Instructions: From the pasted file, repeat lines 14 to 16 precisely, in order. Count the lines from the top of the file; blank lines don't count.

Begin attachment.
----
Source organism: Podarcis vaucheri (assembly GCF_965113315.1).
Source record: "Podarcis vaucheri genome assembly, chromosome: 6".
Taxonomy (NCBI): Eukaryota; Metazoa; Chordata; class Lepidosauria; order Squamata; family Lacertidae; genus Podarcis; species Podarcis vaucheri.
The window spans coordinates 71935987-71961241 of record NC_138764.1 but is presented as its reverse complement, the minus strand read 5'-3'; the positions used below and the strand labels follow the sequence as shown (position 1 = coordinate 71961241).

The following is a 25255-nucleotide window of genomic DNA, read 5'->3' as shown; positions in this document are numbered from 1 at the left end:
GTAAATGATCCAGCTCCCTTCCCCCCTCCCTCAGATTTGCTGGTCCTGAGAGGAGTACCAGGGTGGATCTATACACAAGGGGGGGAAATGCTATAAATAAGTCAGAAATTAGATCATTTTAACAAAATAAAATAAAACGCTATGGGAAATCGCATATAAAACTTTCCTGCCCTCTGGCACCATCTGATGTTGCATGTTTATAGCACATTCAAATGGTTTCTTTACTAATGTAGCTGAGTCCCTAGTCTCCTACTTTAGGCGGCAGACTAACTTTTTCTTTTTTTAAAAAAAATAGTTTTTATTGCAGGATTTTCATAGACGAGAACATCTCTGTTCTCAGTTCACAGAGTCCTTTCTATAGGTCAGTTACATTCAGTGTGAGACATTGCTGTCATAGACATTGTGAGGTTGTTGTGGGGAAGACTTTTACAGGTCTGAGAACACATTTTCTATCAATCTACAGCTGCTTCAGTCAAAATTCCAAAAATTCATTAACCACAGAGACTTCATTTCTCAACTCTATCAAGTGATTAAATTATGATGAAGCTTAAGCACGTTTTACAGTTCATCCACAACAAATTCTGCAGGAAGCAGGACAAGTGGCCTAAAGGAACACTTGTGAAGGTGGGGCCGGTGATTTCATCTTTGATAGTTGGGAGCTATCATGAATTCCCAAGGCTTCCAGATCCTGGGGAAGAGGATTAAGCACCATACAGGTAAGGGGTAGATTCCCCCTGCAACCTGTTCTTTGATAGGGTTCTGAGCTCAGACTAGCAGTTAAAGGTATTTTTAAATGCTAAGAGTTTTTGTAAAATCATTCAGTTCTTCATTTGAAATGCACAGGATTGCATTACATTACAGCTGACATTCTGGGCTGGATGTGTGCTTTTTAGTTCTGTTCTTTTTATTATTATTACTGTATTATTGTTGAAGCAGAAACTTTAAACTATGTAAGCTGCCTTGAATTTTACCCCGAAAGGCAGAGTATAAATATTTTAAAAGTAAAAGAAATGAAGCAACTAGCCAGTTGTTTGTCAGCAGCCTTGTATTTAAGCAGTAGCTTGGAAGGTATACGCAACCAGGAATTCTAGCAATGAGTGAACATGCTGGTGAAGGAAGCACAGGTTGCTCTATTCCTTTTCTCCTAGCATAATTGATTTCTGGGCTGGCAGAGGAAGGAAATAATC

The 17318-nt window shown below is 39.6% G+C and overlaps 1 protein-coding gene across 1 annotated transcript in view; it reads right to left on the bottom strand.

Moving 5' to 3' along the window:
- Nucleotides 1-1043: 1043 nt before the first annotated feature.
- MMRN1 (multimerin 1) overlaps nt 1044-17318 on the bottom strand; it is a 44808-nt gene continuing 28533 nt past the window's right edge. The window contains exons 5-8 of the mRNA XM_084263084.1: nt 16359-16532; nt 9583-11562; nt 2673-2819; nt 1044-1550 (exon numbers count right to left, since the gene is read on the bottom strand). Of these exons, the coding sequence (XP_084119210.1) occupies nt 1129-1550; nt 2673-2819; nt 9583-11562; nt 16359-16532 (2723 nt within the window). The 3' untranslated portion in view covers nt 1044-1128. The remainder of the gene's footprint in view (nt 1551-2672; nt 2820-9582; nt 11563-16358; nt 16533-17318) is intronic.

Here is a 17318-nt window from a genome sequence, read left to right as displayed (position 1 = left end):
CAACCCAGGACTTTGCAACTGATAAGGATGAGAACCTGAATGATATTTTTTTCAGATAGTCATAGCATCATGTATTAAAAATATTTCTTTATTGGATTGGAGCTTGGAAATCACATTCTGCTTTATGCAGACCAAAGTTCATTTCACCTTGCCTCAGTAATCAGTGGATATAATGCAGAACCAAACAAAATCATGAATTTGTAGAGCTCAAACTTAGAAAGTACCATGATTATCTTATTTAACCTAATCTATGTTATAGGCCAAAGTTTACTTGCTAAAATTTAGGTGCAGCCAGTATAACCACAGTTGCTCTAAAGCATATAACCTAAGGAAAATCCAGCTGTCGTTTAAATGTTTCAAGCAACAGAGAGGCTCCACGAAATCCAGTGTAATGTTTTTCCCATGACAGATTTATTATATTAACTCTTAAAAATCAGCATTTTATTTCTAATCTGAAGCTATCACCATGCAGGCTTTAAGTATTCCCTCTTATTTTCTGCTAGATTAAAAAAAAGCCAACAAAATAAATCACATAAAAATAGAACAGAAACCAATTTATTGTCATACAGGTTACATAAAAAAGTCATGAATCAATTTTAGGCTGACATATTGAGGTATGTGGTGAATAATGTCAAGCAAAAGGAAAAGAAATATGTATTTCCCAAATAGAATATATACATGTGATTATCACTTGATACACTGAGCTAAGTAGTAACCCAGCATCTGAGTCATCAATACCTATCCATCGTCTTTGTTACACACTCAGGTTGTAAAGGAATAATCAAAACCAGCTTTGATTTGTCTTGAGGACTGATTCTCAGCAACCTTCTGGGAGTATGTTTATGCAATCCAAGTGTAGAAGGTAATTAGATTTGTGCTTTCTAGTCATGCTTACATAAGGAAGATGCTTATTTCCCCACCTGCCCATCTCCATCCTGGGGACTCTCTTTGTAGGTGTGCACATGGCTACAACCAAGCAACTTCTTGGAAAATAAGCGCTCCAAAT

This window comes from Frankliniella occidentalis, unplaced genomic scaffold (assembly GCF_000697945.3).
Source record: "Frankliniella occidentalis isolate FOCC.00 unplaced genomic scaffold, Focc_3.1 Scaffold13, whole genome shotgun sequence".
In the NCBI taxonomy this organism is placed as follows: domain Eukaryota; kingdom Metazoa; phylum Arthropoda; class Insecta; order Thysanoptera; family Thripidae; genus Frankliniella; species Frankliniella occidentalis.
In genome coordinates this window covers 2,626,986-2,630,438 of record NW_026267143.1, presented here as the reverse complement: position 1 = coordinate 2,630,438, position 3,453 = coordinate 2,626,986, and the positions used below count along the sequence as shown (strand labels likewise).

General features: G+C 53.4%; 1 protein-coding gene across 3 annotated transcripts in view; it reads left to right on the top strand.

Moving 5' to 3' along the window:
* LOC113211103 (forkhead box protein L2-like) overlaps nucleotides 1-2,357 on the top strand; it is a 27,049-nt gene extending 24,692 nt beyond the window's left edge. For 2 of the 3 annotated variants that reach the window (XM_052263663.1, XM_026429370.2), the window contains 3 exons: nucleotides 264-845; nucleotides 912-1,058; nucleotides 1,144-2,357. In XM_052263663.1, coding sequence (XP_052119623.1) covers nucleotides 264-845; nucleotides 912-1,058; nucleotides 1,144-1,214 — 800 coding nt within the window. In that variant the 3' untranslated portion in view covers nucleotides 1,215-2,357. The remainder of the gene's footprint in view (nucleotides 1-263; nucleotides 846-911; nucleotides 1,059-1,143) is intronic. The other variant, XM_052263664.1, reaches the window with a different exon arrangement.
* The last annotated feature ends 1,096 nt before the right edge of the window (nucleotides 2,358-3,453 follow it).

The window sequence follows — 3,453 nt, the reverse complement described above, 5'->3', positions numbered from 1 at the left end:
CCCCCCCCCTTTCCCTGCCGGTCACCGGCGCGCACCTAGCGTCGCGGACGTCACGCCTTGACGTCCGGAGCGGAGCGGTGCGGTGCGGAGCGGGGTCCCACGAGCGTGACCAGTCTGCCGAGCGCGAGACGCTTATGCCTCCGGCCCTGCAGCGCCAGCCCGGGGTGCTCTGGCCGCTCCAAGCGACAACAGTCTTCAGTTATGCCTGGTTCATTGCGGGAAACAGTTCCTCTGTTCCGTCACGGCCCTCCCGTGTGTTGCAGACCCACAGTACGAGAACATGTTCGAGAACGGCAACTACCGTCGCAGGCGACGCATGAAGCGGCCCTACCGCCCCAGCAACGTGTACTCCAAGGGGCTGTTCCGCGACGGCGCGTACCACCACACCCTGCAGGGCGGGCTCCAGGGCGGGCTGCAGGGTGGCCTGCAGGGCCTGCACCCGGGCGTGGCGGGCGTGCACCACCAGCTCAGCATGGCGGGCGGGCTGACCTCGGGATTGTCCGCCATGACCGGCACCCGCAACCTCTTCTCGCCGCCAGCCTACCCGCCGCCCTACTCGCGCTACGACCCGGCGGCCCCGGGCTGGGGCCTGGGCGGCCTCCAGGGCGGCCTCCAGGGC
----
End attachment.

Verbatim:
Source record: "Frankliniella occidentalis isolate FOCC.00 unplaced genomic scaffold, Focc_3.1 Scaffold13, whole genome shotgun sequence".
In the NCBI taxonomy this organism is placed as follows: domain Eukaryota; kingdom Metazoa; phylum Arthropoda; class Insecta; order Thysanoptera; family Thripidae; genus Frankliniella; species Frankliniella occidentalis.
In genome coordinates this window covers 2,626,986-2,630,438 of record NW_026267143.1, presented here as the reverse complement: position 1 = coordinate 2,630,438, position 3,453 = coordinate 2,626,986, and the positions used below count along the sequence as shown (strand labels likewise).